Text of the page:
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Unformatted text preview: At work, Lou Epstein, the oldest of the brothers, speaks privately with Alfred about the burglary. He says that Alfred is "a good boy," but the employers seem distant and distrustful. Jake, the middle brother, takes the deposit to the bank; this had been Alfred's job. Surprisingly, James, his face swollen and grim, appears at the window as Alfred is arranging fruit in the front window. He doesn't respond to Alfred's greeting. Alfred is despondent and fantasizes about robbing the store himself. Suddenly Henry pops in, oozing energy. He is delighted that Alfred will be at the gym after work. Before Alfred can refuse, Henry is gone. Alfred's hold on his new life is tenuous. He wavers between hope and despair. In this chapter, we see a young man at a crossroads in life, and he is struggling to determine which path to take. One continuing problem for Alfred is that he can be excessively influenced by those around him. (This will continuing problem for Alfred is that he can be excessively influenced by those around him....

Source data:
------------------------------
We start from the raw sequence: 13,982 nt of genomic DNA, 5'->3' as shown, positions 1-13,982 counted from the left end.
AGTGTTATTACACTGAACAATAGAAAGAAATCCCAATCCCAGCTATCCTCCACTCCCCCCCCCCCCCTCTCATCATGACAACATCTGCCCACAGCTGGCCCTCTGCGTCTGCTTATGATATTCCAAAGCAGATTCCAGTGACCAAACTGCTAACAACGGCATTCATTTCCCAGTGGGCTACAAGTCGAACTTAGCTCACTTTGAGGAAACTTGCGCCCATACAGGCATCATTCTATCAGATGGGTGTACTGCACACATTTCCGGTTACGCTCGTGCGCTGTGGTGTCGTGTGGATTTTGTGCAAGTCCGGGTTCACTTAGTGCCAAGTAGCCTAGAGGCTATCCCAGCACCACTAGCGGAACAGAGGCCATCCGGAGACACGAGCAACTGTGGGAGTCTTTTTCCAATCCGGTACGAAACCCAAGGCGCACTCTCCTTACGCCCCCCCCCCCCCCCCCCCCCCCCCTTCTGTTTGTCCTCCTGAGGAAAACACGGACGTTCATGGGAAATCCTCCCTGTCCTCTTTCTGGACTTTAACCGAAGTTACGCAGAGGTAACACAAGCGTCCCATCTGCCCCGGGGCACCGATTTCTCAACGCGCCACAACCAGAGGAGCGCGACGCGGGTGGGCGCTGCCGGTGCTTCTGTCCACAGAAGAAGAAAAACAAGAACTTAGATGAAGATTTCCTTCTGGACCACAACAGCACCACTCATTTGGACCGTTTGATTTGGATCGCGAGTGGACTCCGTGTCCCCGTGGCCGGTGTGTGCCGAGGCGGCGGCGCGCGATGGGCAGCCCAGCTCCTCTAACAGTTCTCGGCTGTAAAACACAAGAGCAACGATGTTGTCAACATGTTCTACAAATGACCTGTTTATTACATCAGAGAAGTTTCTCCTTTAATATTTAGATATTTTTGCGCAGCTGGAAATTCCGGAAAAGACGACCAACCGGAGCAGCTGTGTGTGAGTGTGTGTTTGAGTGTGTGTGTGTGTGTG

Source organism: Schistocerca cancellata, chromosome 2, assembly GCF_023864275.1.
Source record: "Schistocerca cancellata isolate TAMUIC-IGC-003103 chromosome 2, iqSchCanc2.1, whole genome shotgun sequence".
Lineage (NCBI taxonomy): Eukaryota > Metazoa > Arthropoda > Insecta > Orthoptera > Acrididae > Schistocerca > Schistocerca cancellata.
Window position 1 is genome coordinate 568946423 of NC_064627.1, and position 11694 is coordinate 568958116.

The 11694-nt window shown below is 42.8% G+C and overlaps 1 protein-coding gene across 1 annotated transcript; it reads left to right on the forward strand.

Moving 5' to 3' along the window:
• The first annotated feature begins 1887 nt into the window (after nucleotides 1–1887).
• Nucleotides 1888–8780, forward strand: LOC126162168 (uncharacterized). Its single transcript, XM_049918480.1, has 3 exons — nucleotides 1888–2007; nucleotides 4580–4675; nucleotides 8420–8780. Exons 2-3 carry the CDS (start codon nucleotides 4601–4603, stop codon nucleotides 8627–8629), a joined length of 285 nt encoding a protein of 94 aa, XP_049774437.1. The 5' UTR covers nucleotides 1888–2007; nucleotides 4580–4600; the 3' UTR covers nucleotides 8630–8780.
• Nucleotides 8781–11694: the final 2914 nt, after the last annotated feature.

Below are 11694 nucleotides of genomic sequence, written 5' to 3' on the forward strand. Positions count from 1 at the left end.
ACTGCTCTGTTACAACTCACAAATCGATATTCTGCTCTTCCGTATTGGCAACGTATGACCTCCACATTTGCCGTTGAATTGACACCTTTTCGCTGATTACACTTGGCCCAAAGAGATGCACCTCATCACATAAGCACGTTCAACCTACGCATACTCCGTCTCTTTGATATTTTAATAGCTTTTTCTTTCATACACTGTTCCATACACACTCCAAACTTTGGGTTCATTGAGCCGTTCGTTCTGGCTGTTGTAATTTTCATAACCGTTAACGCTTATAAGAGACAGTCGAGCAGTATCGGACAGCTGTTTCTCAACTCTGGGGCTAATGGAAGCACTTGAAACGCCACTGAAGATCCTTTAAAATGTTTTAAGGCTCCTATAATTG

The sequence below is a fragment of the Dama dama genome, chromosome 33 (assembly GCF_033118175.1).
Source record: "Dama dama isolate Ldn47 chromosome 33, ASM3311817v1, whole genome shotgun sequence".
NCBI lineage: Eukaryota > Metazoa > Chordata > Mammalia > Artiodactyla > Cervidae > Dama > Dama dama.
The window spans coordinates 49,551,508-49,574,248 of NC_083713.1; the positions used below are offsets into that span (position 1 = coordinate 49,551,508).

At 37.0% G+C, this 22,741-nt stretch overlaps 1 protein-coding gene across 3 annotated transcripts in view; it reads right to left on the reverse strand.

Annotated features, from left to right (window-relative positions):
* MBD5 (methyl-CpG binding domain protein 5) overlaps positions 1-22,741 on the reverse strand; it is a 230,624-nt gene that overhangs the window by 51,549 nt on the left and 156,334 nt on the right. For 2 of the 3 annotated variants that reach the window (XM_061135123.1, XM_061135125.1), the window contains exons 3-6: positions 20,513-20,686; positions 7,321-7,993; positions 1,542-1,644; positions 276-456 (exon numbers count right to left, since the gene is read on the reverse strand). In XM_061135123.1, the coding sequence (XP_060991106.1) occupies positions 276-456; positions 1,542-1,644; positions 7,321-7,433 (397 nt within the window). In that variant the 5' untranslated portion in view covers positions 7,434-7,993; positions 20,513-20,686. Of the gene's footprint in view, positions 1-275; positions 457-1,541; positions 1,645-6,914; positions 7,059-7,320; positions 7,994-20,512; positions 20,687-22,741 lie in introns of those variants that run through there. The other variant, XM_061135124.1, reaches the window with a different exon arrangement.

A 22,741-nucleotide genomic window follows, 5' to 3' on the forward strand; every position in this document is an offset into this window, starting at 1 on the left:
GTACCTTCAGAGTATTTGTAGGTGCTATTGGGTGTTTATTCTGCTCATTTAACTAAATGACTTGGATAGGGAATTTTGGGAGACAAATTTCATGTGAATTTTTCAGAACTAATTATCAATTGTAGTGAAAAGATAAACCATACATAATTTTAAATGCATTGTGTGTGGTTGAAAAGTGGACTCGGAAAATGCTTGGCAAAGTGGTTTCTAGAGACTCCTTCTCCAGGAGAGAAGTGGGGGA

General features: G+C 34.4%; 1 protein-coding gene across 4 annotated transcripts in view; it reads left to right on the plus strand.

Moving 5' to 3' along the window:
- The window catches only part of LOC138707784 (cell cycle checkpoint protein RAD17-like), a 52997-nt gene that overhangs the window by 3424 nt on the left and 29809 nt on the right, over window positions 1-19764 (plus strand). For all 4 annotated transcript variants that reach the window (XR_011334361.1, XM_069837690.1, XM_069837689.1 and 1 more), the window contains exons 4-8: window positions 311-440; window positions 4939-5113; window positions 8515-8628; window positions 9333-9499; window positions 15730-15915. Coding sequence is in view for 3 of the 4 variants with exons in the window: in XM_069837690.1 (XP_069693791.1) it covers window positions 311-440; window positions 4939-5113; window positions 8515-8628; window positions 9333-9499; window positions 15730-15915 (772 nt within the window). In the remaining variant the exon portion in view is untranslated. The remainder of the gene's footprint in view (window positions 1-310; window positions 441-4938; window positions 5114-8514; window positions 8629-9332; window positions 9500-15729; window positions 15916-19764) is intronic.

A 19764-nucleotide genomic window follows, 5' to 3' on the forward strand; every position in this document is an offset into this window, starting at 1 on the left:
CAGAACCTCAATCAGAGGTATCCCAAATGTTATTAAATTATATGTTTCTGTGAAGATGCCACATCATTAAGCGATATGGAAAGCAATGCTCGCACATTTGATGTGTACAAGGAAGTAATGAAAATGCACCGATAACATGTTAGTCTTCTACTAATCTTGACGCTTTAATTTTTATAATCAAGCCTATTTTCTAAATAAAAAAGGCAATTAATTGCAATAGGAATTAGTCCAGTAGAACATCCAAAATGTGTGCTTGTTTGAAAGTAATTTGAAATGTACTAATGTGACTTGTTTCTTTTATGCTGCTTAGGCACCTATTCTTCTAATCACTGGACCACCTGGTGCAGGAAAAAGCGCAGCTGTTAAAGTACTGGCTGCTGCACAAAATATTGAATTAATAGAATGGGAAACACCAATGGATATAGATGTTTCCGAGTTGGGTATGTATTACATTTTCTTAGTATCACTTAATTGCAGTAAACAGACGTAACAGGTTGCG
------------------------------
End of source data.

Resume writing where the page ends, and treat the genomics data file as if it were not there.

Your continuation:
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This note was uploaded on 12/06/2011 for the course ENG 3320 taught by Professor Staff during the Fall '09 term at University of Houston.
- Fall '09